A panel of IT leaders wrestled with the two-headed monster of hiring, then retaining IT workers, and they ended up calling for a shift in fundamental human resources management techniques to help change the internal cultures of companies.
"Turnover happens. We just have to get over it," said Margaret Schweer, human resources director at Kraft Foods in the US. She was a member of a panel that discussed the thorny issue of the hiring war between the "dots" and the "nots" on the final day of the recent Computerworld Premier 100 IT Leaders Conference in California.
"The job satisfaction paradigm has dramatically changed in recent years," Schweer said. She said she believes that an individual manager might only have influence over 20 per cent of the variables that affect whether a person stays or leaves an IT job for a dotcom or some other company. Kraft's IT turnover is about 5 per cent to 7 per cent annually, she noted.
Quite often, workers will approach a boss and say, "I'm doing OK in my job, but by the way, I'm leaving", Schweer said, adding that as a result, a corporate change in employment practices is needed.
To that end, the panellists identified a raft of retention and hiring strategies, from offering competitive pay to giving employees $5000 bonuses for referring a friend who is later hired. But the emphasis was on comprehensive approaches rather than gimmicks, with particular attention given to promoting a work culture that attracts and keeps workers.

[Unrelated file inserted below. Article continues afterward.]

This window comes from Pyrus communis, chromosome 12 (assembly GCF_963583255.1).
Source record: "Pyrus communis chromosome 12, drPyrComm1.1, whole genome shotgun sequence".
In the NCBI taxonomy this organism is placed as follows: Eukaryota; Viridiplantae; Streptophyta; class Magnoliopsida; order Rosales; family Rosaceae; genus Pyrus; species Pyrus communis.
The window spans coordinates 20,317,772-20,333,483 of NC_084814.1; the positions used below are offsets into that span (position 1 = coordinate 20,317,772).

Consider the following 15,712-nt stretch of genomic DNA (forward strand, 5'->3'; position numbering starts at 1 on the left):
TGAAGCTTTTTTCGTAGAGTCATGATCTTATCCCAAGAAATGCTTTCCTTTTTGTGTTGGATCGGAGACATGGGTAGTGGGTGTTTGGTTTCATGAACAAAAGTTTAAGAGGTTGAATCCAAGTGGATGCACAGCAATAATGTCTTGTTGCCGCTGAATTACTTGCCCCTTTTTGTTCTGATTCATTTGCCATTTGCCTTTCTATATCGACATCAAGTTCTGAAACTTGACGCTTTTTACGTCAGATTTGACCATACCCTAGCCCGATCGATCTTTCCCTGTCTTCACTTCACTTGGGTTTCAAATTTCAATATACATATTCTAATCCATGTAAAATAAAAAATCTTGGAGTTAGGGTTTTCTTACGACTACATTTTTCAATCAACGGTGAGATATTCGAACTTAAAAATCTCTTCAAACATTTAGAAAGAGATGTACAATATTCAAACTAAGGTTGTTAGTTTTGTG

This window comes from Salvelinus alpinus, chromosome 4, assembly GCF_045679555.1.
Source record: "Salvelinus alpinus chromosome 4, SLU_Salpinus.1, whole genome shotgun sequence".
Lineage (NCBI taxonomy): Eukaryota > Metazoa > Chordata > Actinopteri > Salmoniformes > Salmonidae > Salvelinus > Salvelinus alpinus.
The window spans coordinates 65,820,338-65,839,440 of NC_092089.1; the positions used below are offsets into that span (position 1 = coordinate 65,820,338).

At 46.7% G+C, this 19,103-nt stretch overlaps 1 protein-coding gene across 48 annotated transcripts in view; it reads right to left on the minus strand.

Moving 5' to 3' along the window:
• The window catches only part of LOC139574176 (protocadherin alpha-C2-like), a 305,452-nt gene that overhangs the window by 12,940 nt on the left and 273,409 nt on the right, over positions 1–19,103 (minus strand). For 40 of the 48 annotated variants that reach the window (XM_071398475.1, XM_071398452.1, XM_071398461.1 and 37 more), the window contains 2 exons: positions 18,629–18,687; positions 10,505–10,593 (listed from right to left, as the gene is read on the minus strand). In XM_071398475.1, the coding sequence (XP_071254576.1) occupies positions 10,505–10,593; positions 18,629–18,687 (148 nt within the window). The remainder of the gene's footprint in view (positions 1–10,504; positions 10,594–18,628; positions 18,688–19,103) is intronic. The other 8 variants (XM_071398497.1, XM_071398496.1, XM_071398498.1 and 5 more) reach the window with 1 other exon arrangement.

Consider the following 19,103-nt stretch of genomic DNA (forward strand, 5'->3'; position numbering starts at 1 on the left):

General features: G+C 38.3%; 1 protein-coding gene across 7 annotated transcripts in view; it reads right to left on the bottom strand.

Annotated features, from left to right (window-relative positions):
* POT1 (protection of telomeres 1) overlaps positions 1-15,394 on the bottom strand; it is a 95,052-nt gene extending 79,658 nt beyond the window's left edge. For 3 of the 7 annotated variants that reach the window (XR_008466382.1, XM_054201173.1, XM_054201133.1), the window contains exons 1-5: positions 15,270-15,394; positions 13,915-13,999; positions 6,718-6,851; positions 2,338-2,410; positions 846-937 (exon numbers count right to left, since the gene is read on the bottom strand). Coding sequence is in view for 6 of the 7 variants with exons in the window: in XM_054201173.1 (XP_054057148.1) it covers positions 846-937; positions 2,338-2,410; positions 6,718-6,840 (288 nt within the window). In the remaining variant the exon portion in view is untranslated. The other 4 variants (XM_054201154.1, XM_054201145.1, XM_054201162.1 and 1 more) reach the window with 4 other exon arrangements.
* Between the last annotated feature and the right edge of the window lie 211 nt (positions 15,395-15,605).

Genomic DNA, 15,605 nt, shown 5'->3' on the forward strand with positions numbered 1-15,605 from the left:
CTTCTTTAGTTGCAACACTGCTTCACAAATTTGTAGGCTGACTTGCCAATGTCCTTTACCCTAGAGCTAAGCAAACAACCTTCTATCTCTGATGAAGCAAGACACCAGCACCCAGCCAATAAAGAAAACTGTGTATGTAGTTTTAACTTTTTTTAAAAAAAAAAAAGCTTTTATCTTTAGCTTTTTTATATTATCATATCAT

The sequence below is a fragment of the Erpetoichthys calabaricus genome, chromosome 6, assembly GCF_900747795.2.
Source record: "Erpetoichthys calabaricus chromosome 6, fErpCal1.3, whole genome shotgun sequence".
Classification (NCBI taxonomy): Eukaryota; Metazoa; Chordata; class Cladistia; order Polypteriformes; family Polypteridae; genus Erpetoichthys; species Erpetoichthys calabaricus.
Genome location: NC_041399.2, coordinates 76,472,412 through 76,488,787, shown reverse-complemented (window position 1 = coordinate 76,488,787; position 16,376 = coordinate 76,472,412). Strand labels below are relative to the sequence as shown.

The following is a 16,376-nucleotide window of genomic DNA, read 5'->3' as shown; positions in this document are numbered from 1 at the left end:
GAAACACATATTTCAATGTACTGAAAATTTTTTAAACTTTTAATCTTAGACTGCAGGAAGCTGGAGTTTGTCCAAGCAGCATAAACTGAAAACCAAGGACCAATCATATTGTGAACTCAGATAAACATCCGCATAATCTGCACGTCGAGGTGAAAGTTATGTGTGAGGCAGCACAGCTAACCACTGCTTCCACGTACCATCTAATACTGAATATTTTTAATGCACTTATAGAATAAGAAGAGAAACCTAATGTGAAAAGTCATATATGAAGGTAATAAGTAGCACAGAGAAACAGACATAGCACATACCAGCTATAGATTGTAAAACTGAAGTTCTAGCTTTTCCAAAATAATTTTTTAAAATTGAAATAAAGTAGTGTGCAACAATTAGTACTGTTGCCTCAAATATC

One high-level management change that can promote retention and result in completed projects is creating teams to manage projects and giving the team members a group bonus for reaching goals at different stages, said David Foote, a managing partner at hiring consultancy Foote Partners.
A team bonus could amount to as much as 40 per cent of workers' salaries, Foote said. Team members should also be paid an individual bonus of up to 15 per cent for meeting certain objectives as part of the team, and there should be an immediate increase of 5 per cent in the base salaries of employees who agree to join project management teams, he added.
IT managers should be careful to give the first team they set up a project that can't fail and is relatively small in scope, Foote suggested. He also recommended that companies be discreet and avoid broadcasting the existence of the team until it shows signs of success.
"The highest rates of retention are generated by a positive team experience," Foote said. Yet, team approaches are "absolutely overlooked" by many IT managers as a means of keeping workers in the fold, he noted.
The panellists discussed what individual companies can do internally to retain and motivate workers, but they also urged IT managers to get involved with educational institutions in order to help create a larger pool of technology workers.
Fran Quittel, a US Computerworld columnist and IT recruiter, said technology managers need to focus on making the recruiting process fun for applicants and on giving them feedback so they won't lose interest.
For example, Quittel said, Cisco Systems pairs applicants with mentors inside the company who guide them through the hiring process - a process that's mentioned up front on Cisco's Web site. But many companies overlook the first impressions they give to potential new hires, she added.